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21

Ahead in the Count: Trading The Prince
by
Matt Swartz

04-04

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29

Pre-Season Predictions
by
Baseball Prospectus

08-19

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11

On the Beat: Midweek Update
by
John Perrotto

04-06

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28

Preseason Predictions
by
Baseball Prospectus

10-01

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5

On the Beat: Let the Games Begin
by
John Perrotto

10-01

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20

Playoff Prospectus: Phillies versus Brewers
by
Jay Jaffe

09-29

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8

Prospectus Hit and Run: A Strange but Memorable Brew
by
Jay Jaffe

09-15

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44

Prospectus Today: Justice in Milwaukee
by
Joe Sheehan

09-03

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18

On the Beat: Contenders and Pretenders
by
John Perrotto

07-08

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1

Prospectus Today: Sabathia for LaPorta
by
Joe Sheehan

07-08

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0

You Could Look It Up: The New Brew
by
Steven Goldman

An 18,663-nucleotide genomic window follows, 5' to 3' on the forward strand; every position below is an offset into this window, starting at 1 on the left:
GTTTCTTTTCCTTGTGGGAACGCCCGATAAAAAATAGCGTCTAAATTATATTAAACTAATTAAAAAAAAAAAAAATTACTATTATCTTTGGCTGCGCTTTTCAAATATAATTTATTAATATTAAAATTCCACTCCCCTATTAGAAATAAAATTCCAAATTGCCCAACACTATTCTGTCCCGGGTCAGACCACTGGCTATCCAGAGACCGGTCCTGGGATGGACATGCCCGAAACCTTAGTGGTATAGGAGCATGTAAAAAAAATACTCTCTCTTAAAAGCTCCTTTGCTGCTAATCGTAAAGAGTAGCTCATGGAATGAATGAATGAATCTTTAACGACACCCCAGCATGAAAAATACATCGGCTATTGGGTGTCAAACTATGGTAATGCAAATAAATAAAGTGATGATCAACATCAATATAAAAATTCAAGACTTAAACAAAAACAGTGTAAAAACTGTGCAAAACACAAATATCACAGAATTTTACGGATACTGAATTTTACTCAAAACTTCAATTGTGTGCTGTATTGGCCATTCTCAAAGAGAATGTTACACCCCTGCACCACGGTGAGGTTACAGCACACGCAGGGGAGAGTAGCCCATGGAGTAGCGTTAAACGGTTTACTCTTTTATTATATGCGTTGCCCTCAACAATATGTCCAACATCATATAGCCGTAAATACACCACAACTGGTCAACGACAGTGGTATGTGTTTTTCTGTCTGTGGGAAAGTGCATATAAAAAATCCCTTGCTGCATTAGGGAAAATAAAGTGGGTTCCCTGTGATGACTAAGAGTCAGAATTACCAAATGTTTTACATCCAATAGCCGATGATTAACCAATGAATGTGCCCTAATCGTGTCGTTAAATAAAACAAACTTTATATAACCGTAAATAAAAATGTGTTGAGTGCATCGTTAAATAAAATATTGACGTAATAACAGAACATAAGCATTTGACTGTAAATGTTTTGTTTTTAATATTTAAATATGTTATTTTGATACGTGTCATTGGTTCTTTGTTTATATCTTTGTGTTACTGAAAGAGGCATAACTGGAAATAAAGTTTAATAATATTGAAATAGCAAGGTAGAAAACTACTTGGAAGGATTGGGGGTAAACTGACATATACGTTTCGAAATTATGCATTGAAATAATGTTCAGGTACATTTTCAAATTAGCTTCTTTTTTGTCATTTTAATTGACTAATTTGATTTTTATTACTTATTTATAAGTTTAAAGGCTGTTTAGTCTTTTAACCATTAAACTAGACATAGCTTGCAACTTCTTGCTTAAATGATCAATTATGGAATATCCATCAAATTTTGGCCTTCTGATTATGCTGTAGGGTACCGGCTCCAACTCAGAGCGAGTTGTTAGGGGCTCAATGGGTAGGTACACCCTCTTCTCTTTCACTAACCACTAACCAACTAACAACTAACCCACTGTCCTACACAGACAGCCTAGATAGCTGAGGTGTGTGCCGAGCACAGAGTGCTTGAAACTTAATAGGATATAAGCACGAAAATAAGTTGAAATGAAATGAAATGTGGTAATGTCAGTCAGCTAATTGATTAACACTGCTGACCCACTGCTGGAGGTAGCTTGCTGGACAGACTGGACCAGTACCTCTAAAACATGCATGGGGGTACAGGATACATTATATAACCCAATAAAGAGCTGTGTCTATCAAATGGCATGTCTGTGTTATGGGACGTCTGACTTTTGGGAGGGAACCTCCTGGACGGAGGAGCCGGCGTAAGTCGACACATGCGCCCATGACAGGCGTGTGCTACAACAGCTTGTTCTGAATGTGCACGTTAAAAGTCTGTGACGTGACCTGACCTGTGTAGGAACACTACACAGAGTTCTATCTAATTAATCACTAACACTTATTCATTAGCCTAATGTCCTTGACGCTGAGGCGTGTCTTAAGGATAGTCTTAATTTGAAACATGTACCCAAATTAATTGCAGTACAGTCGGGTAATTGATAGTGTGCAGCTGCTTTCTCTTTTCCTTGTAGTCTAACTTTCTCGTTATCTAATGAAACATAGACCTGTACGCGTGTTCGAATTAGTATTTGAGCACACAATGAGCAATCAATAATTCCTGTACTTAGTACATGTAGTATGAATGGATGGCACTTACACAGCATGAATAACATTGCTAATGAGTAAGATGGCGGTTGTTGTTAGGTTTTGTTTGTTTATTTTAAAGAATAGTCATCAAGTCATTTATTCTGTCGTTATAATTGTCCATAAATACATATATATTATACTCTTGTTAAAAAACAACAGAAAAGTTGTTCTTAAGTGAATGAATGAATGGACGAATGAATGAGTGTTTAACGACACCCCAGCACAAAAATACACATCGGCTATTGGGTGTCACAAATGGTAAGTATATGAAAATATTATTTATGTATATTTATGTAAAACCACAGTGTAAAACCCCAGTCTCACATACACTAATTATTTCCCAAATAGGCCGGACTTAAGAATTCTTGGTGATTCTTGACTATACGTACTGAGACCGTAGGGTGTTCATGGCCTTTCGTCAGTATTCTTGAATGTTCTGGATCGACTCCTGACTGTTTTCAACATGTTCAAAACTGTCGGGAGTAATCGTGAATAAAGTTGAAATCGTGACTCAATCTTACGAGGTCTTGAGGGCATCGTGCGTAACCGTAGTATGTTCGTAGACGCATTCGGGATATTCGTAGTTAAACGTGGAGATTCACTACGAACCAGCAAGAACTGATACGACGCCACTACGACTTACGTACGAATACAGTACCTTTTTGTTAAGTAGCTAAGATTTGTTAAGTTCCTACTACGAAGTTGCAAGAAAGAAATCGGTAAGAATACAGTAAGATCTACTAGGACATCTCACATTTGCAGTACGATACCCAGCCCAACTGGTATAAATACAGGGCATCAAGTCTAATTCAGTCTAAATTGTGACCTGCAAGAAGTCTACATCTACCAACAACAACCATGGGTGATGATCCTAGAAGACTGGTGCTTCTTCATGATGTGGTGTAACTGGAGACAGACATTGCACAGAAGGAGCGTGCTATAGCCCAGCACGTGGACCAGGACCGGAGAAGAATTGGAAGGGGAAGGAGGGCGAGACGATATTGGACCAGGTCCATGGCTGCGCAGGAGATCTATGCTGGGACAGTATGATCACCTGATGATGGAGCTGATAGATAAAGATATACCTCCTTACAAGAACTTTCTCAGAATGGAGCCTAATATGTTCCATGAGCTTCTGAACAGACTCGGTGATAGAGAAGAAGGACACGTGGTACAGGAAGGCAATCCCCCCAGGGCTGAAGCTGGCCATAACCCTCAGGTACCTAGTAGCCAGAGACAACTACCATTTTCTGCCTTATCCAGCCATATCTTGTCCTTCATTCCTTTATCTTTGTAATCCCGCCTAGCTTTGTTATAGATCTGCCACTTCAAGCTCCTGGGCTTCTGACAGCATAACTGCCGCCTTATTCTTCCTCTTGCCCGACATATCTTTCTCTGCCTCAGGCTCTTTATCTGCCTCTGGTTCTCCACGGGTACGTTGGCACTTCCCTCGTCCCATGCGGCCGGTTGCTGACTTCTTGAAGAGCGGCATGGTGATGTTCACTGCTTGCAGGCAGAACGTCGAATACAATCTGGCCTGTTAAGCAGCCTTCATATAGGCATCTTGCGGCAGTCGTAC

07-07

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0

Transaction of the Day: Beating the Deadline by Weeks
by
Christina Kahrl

06-04

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0

On the Beat
by
John Perrotto

04-05

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0

Preseason Predictions
by
Baseball Prospectus

07-18

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0

Beertown Build-Up
by
John Perrotto

07-11

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0

Player Profile: J.J. Hardy
by
Marc Normandin

04-02

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0

Preseason Predictions
by
Baseball Prospectus

08-03

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0

Prospectus Game of the Week: Cincinnati Reds @ Milwaukee Brewers, July 30, 2006
by
Derek Jacques

07-28

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Prospectus Today: Decision Time in Beer Town
by